Suspect's death under investigation Man died in city paddy wagon after fracas with officers.

March 05, 1992|By Roger Twigg and David Simon | Roger Twigg and David Simon,Staff Writers

Following the advice of police-union lawyers, four city police officers have declined to cooperate with investigators probing the death of a 29-year-old drug suspect who died Monday night from internal injuries in the back of a paddy wagon, according to sources close to the investigation.

The cause of death of Robert E. Privett was still officially listed yesterday as "pending" by the state medical examiner's office. Mr. Privett had been subdued by at least three officers following his arrest at Jefferson and Port streets, an area noted for drug transactions.

"We're waiting for the results of further investigation," said John E. Smialek, the chief medical examiner. "Until that occurs, we're not going to comment."

Lt. William Robbins of the homicide unit said last night that his detectives are treating the matter as a priority investigation. "This has the potential where it could become a very sensitive issue," he said.

While there was no immediate evidence of police wrongdoing, the mistreatment of suspects has been a controversial topic since the videotaped beating of a man by officers in California last summer. Several officers are on trial as a result of that incident.

Sources close to the probe here say investigators have been hampered by an unwillingness on the part of the officers involved to give detailed statements regarding their actions. According to the sources, the officers are following the advice of police-union attorneys, who routinely tell officers involved in criminal investigations that they should not make voluntary statements.

"The situation right now is that there are no substantial reports from the officers," one source said last night. "But we now understand that some of the officers have indicated a willingness to come in with their attorneys and talk about the matter."

An autopsy revealed that Mr. Privett had sustained a ruptured spleen and four broken ribs. There were also minor abrasions on the victim's face and hands, and Mr. Privett's dentures were found lodged in his throat. The autopsy also identified fresh needle marks, indicative of intravenous drug use.

Toxicology reports, which would show the presence of drugs or other chemicals, were not yet complete yesterday. The pathologist who performed the examination, Dr. Ann Dixon, said the exact cause of death was "still pending further study."

City homicide detectives and prosecutors with the violent-crimes unit of the city state's attorney's office are leading the investigation into the death -- which followed a street altercation and a 45-minute police-wagon ride in which the injured man remained unconscious while the wagon made several stops to pick up other prisoners.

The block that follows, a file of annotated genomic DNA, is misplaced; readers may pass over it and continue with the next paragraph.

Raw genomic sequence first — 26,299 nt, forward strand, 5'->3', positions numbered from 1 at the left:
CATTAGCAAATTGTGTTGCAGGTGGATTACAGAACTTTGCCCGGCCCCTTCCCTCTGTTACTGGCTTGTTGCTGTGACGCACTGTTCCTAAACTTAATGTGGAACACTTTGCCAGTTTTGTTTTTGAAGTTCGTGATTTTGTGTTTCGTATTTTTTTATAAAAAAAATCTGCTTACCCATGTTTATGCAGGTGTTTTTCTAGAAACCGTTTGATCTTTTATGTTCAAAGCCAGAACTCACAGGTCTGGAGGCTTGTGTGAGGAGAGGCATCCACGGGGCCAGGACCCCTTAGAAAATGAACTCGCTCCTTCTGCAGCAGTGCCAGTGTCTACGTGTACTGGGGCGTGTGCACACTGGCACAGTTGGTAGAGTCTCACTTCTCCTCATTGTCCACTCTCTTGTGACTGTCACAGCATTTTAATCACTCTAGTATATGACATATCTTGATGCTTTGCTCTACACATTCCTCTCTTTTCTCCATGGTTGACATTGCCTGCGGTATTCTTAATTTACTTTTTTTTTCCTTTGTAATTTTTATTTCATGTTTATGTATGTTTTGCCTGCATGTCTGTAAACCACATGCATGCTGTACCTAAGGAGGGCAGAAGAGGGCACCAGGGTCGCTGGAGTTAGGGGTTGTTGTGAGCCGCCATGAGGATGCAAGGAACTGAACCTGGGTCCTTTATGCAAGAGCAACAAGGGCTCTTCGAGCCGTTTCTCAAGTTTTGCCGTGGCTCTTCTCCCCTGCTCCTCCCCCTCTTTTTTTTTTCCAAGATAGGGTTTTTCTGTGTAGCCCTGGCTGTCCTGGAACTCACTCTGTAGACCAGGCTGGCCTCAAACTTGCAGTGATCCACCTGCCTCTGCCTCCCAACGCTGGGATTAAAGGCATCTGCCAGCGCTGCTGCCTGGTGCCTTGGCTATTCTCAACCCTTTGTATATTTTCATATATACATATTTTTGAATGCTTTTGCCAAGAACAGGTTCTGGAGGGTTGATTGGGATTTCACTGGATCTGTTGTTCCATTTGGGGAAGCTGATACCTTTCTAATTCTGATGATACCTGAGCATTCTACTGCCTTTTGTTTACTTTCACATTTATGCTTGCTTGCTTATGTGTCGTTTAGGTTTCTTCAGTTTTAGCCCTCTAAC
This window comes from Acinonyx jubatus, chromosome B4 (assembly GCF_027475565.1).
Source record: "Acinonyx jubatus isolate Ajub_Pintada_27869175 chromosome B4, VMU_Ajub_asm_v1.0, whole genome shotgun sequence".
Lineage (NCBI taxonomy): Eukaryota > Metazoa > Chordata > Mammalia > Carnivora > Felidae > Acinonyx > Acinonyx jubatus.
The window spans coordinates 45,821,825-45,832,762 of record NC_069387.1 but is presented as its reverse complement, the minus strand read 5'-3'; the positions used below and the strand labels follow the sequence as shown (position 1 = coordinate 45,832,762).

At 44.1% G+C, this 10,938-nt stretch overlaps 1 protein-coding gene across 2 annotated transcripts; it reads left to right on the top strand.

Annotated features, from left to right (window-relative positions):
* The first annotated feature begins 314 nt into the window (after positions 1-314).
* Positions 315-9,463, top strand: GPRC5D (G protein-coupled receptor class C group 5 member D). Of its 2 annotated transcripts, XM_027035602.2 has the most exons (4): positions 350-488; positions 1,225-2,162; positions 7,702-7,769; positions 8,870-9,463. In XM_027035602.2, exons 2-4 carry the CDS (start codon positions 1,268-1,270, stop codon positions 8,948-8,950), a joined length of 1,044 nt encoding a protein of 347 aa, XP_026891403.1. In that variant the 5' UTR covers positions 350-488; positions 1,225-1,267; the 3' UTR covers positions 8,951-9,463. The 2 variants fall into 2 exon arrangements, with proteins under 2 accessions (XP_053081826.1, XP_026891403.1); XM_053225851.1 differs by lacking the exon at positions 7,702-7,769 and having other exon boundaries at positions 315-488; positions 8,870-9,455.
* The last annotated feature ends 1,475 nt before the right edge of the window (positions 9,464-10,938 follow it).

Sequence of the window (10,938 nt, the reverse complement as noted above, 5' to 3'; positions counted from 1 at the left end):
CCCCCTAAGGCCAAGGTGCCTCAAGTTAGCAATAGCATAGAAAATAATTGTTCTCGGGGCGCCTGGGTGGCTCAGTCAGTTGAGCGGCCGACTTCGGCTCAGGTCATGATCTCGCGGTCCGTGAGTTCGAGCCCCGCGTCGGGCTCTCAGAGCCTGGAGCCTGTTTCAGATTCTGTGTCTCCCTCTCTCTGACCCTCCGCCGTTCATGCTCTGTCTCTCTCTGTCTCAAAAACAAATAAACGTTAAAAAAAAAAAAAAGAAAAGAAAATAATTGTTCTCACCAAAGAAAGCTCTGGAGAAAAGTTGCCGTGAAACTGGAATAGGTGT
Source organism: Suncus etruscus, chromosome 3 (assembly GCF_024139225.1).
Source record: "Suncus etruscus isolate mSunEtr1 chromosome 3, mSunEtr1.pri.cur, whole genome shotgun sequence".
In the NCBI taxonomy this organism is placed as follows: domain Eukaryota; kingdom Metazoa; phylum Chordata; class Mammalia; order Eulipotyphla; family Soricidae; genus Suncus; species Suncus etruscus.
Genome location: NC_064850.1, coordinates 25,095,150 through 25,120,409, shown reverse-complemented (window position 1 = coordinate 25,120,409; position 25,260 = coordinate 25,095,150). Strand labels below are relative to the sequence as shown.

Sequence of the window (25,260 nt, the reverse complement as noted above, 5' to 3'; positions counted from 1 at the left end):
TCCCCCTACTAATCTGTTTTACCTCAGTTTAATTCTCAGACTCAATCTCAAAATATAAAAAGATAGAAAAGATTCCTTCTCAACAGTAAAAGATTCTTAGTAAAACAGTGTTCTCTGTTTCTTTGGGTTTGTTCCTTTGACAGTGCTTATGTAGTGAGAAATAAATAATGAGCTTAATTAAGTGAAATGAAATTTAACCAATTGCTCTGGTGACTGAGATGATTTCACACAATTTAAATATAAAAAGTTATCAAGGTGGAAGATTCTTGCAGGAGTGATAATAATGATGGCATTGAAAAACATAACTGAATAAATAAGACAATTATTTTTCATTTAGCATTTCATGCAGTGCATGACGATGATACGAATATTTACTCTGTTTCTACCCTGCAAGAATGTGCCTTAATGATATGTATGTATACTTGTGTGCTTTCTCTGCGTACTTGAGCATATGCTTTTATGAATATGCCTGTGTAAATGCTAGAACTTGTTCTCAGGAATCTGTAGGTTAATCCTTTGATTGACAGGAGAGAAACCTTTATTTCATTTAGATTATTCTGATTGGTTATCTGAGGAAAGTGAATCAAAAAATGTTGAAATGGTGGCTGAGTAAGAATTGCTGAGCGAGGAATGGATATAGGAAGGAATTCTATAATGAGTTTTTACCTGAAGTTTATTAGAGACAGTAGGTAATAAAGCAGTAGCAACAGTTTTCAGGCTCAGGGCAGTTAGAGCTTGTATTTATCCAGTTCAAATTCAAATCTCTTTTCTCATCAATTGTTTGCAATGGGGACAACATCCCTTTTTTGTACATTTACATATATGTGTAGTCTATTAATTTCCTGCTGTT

Mr. Privett, who had addresses in the 1900 bock of East Belvedere Avenue and the 4000 block of Falls Road, was pronounced dead Monday night in the rear parking lot of the Southeastern District police station on Eastern Avenue about 45 minutes after he had been subdued by officers, handcuffed and placed in the rear of the wagon, police said.

In the interim, four other people were arrested and placed in the rear of the wagon with the prone victim. Those other prisoners have told police that Mr. Privett, who was handcuffed, remained unconscious for the entire ride to the district lockup, sources said.

"Quite frankly," said one source, "the other prisoners thought he was dead."

Investigative sources said it was unclear whether the other prisoners communicated any concern to the driver of the vehicle. The vehicle's operator was identified yesterday by police as Officer John W. Kuhl, 53.

The incident began just after 8 p.m. when two undercover officers assigned to the Southeastern District -- David H. Childs, 31, and Kevin B. Evans, 30 -- watched an alleged narcotics transaction in the vicinity of Jefferson and Port streets.

As Mr. Privett allegedly walked to the 2800 block of East Fayette Street, he was confronted by Officer Thomas E. Jeffries III. Police said that the suspect slammed the 31-year-old officer in the chest with his elbow and that the two men then fell to the ground during the fracas.

Officers Childs and Evans soon arrived and assisted in restraining the suspect. The confrontation was described in police reports as "minor." Those reports noted that there were some lesser abrasions on the man's face and hands. Officer Jeffries received an injury to his arm and was on medical leave yesterday.

Another patrolman, Officer Robert L. Richburg, 36, a nine-year veteran of the district, was also identified as being present during the arrest. Prosecutors wish to interview him as well as the three officers identified in reports, sources said.

Officer Kuhl is not one of those men being sought for questioning by the state's attorney's office.

After the fracas on East Fayette Street, the district wagon, driven by Officer Kuhl, picked up the prisoner at 8:26 p.m. Mr. Privett was charged with assaulting a police officer, resisting arrest and drug possession.

Officer Kuhl then picked up four other suspects.

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